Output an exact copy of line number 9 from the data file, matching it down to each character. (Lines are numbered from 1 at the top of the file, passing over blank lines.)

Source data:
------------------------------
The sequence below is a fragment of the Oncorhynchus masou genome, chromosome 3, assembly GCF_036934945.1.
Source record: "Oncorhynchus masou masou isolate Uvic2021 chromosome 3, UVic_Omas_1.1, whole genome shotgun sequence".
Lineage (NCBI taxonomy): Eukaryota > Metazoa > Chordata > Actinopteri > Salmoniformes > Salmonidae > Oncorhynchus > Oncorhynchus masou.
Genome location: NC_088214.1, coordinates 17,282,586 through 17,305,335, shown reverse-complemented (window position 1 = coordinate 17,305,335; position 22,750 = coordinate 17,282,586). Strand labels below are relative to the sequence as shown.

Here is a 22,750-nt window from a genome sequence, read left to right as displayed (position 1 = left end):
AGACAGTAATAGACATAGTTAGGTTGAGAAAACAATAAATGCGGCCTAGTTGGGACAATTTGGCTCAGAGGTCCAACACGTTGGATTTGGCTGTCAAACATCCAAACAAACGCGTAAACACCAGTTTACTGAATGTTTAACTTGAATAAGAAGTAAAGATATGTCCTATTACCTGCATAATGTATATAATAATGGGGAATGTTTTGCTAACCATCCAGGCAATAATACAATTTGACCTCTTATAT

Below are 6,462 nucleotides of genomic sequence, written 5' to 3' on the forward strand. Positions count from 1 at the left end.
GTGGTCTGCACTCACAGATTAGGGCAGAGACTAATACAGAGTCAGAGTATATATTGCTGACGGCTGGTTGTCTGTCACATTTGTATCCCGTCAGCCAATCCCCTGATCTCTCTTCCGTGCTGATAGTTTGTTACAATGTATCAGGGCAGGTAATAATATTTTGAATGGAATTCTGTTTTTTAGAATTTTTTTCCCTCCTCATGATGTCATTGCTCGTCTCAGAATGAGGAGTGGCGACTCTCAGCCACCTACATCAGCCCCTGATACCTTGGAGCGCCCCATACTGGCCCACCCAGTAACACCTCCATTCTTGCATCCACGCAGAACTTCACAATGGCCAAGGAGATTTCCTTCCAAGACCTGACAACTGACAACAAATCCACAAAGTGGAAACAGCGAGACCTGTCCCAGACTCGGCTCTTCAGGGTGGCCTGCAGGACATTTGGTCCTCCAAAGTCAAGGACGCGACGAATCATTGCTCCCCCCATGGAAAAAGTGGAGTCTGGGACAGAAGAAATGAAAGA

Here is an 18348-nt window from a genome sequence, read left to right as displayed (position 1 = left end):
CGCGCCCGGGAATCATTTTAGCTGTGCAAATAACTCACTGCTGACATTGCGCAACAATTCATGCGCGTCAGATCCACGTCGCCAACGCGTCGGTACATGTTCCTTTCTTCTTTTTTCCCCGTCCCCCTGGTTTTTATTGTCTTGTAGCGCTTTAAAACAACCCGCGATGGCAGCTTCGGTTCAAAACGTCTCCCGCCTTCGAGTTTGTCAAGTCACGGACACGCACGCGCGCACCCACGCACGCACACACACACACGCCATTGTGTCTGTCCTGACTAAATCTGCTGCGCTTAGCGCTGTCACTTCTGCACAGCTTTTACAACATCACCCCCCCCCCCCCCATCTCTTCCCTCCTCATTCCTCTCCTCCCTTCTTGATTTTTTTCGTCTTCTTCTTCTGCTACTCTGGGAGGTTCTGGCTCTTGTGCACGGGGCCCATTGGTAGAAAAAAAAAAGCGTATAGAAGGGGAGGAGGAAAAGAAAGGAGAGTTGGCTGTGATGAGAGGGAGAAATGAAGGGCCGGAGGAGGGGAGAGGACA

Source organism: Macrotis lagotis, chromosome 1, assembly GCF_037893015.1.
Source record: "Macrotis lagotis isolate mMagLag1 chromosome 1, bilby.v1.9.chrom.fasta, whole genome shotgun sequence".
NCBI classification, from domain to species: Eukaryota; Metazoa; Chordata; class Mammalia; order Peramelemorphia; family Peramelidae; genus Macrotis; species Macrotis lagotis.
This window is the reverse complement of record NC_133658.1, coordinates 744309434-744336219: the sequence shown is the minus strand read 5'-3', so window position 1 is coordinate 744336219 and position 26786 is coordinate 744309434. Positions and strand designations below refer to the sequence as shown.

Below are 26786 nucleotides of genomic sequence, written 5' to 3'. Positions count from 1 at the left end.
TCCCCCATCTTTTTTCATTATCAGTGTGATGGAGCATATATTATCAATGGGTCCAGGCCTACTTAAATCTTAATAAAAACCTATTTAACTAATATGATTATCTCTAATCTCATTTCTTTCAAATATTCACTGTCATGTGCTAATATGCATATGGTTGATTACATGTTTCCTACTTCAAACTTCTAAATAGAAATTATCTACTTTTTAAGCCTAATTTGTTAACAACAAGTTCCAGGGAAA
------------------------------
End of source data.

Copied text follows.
Here is an 18348-nt window from a genome sequence, read left to right as displayed (position 1 = left end):